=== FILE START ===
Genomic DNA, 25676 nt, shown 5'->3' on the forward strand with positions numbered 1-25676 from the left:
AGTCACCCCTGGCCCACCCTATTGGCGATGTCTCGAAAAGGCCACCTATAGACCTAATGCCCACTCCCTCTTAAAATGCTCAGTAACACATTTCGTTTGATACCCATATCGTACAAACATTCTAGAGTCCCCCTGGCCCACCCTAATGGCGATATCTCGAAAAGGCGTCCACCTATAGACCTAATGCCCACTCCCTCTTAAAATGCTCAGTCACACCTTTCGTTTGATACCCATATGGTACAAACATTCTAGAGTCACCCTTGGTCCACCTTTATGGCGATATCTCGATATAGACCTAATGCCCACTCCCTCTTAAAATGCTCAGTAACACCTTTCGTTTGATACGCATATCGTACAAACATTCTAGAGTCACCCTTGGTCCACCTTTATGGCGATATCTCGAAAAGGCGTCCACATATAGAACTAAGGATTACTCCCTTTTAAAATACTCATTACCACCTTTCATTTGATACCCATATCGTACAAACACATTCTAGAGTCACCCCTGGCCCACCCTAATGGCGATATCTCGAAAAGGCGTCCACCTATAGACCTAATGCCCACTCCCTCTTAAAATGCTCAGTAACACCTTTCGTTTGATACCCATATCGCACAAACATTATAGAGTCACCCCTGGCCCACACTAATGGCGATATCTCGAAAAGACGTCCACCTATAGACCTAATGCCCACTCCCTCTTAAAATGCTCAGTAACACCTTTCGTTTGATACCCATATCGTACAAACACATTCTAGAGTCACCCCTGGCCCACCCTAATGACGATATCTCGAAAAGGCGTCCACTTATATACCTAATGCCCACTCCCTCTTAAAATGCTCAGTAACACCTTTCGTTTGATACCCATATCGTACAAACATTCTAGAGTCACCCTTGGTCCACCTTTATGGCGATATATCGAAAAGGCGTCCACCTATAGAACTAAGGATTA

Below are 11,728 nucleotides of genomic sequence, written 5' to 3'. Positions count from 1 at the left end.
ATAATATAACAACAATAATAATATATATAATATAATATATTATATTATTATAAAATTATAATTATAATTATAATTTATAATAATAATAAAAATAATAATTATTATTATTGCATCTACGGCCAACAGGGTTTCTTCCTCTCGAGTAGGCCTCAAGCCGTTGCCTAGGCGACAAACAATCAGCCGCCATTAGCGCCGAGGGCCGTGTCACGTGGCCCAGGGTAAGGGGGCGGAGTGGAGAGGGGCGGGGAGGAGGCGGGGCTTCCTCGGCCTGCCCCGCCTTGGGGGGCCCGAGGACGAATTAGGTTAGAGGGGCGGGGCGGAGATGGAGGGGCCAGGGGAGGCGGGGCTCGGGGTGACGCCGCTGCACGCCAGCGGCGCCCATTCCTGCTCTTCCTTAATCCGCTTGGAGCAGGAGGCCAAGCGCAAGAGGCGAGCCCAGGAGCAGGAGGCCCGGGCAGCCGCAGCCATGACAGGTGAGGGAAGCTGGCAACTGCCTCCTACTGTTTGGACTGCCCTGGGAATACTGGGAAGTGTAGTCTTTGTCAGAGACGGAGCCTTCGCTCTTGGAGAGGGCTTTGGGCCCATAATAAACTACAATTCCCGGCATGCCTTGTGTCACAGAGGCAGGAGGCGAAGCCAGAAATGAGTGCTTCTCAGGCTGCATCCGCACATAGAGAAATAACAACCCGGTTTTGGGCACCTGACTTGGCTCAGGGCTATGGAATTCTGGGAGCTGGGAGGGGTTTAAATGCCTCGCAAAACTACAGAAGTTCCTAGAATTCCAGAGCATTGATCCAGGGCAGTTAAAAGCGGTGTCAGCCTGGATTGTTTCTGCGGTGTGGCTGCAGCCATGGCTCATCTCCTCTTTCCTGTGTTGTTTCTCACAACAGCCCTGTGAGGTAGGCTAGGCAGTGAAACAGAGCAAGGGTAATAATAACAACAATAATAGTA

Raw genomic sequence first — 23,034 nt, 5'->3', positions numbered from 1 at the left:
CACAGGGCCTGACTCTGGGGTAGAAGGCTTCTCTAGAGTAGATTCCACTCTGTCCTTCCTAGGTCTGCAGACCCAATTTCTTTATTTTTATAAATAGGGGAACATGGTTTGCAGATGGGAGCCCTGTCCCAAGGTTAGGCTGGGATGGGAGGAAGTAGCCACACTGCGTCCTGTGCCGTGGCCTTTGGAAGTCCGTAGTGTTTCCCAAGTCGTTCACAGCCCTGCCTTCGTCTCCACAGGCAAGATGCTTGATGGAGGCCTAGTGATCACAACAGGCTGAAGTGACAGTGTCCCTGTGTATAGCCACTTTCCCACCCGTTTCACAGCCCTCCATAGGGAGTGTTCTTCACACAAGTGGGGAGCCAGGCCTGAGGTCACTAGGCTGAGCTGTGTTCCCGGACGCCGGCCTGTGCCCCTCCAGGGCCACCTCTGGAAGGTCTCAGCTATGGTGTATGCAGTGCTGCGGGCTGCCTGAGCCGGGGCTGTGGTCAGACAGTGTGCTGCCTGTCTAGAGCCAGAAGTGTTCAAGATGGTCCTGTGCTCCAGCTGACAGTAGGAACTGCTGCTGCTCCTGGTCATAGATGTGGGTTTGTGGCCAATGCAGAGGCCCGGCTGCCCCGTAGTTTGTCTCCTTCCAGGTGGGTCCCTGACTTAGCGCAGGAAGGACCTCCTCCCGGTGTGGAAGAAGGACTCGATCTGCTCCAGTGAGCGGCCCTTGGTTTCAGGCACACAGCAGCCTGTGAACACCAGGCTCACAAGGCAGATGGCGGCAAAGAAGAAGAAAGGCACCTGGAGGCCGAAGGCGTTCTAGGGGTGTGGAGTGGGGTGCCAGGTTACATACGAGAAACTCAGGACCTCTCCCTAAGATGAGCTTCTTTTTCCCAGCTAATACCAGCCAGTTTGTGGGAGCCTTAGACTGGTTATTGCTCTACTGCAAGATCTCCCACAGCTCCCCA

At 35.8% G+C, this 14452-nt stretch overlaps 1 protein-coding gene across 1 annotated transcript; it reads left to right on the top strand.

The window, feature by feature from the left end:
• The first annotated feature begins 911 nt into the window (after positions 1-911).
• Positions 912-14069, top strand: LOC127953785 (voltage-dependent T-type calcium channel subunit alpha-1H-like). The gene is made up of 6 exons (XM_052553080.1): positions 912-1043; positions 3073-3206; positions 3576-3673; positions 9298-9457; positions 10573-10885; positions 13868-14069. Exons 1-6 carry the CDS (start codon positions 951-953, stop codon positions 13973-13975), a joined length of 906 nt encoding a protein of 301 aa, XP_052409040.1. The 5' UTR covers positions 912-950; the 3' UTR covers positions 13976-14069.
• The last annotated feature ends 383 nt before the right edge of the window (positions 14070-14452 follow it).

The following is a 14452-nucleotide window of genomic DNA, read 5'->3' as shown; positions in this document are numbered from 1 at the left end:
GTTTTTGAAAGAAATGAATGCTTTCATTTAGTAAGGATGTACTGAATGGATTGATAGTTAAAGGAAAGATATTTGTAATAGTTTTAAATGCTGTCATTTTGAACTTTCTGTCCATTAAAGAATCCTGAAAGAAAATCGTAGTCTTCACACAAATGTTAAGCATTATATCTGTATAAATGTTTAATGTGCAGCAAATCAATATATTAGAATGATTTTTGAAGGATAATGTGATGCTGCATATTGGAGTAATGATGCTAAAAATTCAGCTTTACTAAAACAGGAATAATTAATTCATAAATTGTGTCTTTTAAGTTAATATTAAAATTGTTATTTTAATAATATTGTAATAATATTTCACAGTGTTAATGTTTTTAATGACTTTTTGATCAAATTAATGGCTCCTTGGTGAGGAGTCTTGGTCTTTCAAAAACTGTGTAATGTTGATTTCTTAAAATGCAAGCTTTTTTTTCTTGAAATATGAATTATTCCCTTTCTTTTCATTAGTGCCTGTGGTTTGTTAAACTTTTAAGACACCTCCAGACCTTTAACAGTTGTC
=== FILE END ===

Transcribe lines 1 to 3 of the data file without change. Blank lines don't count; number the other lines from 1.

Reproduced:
Genomic DNA, 25676 nt, shown 5'->3' on the forward strand with positions numbered 1-25676 from the left:
AGTCACCCCTGGCCCACCCTATTGGCGATGTCTCGAAAAGGCCACCTATAGACCTAATGCCCACTCCCTCTTAAAATGCTCAGTAACACATTTCGTTTGATACCCATATCGTACAAACATTCTAGAGTCCCCCTGGCCCACCCTAATGGCGATATCTCGAAAAGGCGTCCACCTATAGACCTAATGCCCACTCCCTCTTAAAATGCTCAGTCACACCTTTCGTTTGATACCCATATGGTACAAACATTCTAGAGTCACCCTTGGTCCACCTTTATGGCGATATCTCGATATAGACCTAATGCCCACTCCCTCTTAAAATGCTCAGTAACACCTTTCGTTTGATACGCATATCGTACAAACATTCTAGAGTCACCCTTGGTCCACCTTTATGGCGATATCTCGAAAAGGCGTCCACATATAGAACTAAGGATTACTCCCTTTTAAAATACTCATTACCACCTTTCATTTGATACCCATATCGTACAAACACATTCTAGAGTCACCCCTGGCCCACCCTAATGGCGATATCTCGAAAAGGCGTCCACCTATAGACCTAATGCCCACTCCCTCTTAAAATGCTCAGTAACACCTTTCGTTTGATACCCATATCGCACAAACATTATAGAGTCACCCCTGGCCCACACTAATGGCGATATCTCGAAAAGACGTCCACCTATAGACCTAATGCCCACTCCCTCTTAAAATGCTCAGTAACACCTTTCGTTTGATACCCATATCGTACAAACACATTCTAGAGTCACCCCTGGCCCACCCTAATGACGATATCTCGAAAAGGCGTCCACTTATATACCTAATGCCCACTCCCTCTTAAAATGCTCAGTAACACCTTTCGTTTGATACCCATATCGTACAAACATTCTAGAGTCACCCTTGGTCCACCTTTATGGCGATATATCGAAAAGGCGTCCACCTATAGAACTAAGGATTA

Below are 11,728 nucleotides of genomic sequence, written 5' to 3'. Positions count from 1 at the left end.